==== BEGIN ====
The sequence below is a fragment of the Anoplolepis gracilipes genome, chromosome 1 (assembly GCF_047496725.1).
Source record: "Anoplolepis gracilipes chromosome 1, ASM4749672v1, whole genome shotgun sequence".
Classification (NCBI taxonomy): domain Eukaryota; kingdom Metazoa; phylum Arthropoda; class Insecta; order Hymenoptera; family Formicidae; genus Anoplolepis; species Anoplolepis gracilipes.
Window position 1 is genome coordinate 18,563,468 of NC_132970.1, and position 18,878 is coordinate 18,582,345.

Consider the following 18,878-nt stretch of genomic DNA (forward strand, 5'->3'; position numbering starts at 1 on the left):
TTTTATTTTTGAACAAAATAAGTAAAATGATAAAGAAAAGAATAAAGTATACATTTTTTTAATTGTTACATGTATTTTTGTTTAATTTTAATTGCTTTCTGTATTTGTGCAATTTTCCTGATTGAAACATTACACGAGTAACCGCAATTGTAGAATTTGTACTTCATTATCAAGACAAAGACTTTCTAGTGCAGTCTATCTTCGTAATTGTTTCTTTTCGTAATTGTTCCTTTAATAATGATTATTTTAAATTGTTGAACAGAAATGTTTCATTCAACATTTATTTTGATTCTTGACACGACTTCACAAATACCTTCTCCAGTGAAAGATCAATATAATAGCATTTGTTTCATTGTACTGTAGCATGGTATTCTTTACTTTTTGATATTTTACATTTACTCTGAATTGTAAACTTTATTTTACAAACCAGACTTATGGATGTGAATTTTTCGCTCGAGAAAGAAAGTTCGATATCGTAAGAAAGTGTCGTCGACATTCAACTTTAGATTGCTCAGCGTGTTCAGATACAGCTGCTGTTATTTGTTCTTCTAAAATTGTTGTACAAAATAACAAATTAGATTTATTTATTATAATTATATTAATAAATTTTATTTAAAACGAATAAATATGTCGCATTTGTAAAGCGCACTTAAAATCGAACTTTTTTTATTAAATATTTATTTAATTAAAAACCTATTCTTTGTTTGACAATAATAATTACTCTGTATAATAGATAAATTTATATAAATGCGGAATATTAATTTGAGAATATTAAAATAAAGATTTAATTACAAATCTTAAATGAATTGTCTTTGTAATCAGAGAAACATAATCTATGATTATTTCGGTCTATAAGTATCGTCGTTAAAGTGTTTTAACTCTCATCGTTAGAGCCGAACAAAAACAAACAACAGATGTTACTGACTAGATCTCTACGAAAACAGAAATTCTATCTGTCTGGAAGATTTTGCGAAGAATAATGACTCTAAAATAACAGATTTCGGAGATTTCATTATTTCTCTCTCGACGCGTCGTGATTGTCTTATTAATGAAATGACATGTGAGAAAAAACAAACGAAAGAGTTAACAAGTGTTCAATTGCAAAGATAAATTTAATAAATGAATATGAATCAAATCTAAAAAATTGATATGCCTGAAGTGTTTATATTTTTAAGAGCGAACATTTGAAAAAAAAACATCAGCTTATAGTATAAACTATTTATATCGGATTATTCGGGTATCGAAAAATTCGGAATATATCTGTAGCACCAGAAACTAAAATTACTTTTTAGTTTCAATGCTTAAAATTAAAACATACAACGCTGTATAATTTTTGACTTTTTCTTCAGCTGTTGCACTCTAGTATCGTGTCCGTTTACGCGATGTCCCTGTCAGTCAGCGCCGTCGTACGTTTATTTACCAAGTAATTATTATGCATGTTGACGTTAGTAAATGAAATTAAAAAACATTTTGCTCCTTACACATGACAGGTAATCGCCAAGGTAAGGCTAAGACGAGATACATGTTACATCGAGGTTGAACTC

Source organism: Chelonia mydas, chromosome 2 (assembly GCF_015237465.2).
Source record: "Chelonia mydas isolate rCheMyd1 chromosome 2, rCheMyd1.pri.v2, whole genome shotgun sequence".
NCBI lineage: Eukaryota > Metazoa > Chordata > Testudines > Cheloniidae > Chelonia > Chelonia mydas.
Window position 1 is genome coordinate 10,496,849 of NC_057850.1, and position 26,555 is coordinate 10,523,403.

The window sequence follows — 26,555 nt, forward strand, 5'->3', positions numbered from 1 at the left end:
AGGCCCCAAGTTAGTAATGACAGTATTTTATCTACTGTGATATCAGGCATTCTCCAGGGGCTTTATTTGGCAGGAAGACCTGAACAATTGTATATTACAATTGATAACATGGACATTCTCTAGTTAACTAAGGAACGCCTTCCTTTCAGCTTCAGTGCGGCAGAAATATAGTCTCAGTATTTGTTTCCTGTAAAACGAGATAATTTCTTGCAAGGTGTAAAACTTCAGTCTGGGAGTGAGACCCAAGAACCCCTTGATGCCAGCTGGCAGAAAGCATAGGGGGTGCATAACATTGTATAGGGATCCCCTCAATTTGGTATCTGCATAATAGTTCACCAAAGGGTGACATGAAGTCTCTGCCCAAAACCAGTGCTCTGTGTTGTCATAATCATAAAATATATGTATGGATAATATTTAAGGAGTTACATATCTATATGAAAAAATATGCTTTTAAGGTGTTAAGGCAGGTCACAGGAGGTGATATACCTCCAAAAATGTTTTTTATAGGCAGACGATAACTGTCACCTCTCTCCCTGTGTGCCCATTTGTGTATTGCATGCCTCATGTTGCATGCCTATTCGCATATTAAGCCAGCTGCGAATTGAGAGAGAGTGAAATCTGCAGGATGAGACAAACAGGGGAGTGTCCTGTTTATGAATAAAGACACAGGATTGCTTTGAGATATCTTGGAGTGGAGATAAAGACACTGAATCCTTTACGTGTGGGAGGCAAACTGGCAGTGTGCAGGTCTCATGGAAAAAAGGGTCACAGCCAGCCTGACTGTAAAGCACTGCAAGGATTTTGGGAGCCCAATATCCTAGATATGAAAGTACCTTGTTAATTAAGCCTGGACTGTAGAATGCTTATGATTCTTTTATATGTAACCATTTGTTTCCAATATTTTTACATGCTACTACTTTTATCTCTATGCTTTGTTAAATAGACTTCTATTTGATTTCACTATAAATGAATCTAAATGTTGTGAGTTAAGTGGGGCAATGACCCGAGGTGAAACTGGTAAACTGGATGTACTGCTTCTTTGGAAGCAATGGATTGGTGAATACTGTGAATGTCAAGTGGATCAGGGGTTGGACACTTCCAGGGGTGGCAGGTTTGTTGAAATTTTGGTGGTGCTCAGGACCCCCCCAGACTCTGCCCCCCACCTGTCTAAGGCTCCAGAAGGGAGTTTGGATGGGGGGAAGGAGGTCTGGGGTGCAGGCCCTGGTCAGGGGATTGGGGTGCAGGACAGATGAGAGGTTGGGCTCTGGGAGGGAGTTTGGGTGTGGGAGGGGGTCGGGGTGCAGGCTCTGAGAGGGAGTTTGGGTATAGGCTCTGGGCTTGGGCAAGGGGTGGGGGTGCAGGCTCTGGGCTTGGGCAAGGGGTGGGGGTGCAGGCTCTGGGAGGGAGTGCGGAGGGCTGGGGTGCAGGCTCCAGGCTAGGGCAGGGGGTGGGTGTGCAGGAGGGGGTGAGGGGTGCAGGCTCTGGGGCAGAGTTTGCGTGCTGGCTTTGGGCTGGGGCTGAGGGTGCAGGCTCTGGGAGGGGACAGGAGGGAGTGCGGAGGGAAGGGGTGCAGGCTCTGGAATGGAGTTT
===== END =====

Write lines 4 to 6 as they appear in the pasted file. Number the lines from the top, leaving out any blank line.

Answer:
Window position 1 is genome coordinate 18,563,468 of NC_132970.1, and position 18,878 is coordinate 18,582,345.

Consider the following 18,878-nt stretch of genomic DNA (forward strand, 5'->3'; position numbering starts at 1 on the left):
TTTTATTTTTGAACAAAATAAGTAAAATGATAAAGAAAAGAATAAAGTATACATTTTTTTAATTGTTACATGTATTTTTGTTTAATTTTAATTGCTTTCTGTATTTGTGCAATTTTCCTGATTGAAACATTACACGAGTAACCGCAATTGTAGAATTTGTACTTCATTATCAAGACAAAGACTTTCTAGTGCAGTCTATCTTCGTAATTGTTTCTTTTCGTAATTGTTCCTTTAATAATGATTATTTTAAATTGTTGAACAGAAATGTTTCATTCAACATTTATTTTGATTCTTGACACGACTTCACAAATACCTTCTCCAGTGAAAGATCAATATAATAGCATTTGTTTCATTGTACTGTAGCATGGTATTCTTTACTTTTTGATATTTTACATTTACTCTGAATTGTAAACTTTATTTTACAAACCAGACTTATGGATGTGAATTTTTCGCTCGAGAAAGAAAGTTCGATATCGTAAGAAAGTGTCGTCGACATTCAACTTTAGATTGCTCAGCGTGTTCAGATACAGCTGCTGTTATTTGTTCTTCTAAAATTGTTGTACAAAATAACAAATTAGATTTATTTATTATAATTATATTAATAAATTTTATTTAAAACGAATAAATATGTCGCATTTGTAAAGCGCACTTAAAATCGAACTTTTTTTATTAAATATTTATTTAATTAAAAACCTATTCTTTGTTTGACAATAATAATTACTCTGTATAATAGATAAATTTATATAAATGCGGAATATTAATTTGAGAATATTAAAATAAAGATTTAATTACAAATCTTAAATGAATTGTCTTTGTAATCAGAGAAACATAATCTATGATTATTTCGGTCTATAAGTATCGTCGTTAAAGTGTTTTAACTCTCATCGTTAGAGCCGAACAAAAACAAACAACAGATGTTACTGACTAGATCTCTACGAAAACAGAAATTCTATCTGTCTGGAAGATTTTGCGAAGAATAATGACTCTAAAATAACAGATTTCGGAGATTTCATTATTTCTCTCTCGACGCGTCGTGATTGTCTTATTAATGAAATGACATGTGAGAAAAAACAAACGAAAGAGTTAACAAGTGTTCAATTGCAAAGATAAATTTAATAAATGAATATGAATCAAATCTAAAAAATTGATATGCCTGAAGTGTTTATATTTTTAAGAGCGAACATTTGAAAAAAAAACATCAGCTTATAGTATAAACTATTTATATCGGATTATTCGGGTATCGAAAAATTCGGAATATATCTGTAGCACCAGAAACTAAAATTACTTTTTAGTTTCAATGCTTAAAATTAAAACATACAACGCTGTATAATTTTTGACTTTTTCTTCAGCTGTTGCACTCTAGTATCGTGTCCGTTTACGCGATGTCCCTGTCAGTCAGCGCCGTCGTACGTTTATTTACCAAGTAATTATTATGCATGTTGACGTTAGTAAATGAAATTAAAAAACATTTTGCTCCTTACACATGACAGGTAATCGCCAAGGTAAGGCTAAGACGAGATACATGTTACATCGAGGTTGAACTC